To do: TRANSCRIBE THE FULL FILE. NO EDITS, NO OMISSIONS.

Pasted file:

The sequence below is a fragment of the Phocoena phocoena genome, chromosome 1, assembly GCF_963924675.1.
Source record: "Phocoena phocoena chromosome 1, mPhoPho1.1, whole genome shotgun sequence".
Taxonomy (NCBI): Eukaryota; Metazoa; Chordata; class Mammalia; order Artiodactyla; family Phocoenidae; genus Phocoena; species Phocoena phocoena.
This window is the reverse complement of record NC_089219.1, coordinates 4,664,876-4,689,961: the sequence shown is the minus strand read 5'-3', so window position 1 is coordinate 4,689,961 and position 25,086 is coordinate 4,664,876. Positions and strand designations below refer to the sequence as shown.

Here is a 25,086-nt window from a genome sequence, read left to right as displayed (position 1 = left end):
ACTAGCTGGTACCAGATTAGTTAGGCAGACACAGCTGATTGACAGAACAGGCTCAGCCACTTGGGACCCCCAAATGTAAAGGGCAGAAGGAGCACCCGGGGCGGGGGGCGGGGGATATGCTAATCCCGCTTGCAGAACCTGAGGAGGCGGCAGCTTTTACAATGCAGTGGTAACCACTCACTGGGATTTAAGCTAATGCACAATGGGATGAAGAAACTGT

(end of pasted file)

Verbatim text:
The sequence below is a fragment of the Phocoena phocoena genome, chromosome 1, assembly GCF_963924675.1.
Source record: "Phocoena phocoena chromosome 1, mPhoPho1.1, whole genome shotgun sequence".
Taxonomy (NCBI): Eukaryota; Metazoa; Chordata; class Mammalia; order Artiodactyla; family Phocoenidae; genus Phocoena; species Phocoena phocoena.
This window is the reverse complement of record NC_089219.1, coordinates 4,664,876-4,689,961: the sequence shown is the minus strand read 5'-3', so window position 1 is coordinate 4,689,961 and position 25,086 is coordinate 4,664,876. Positions and strand designations below refer to the sequence as shown.

Here is a 25,086-nt window from a genome sequence, read left to right as displayed (position 1 = left end):
ACTAGCTGGTACCAGATTAGTTAGGCAGACACAGCTGATTGACAGAACAGGCTCAGCCACTTGGGACCCCCAAATGTAAAGGGCAGAAGGAGCACCCGGGGCGGGGGGCGGGGGATATGCTAATCCCGCTTGCAGAACCTGAGGAGGCGGCAGCTTTTACAATGCAGTGGTAACCACTCACTGGGATTTAAGCTAATGCACAATGGGATGAAGAAACTGT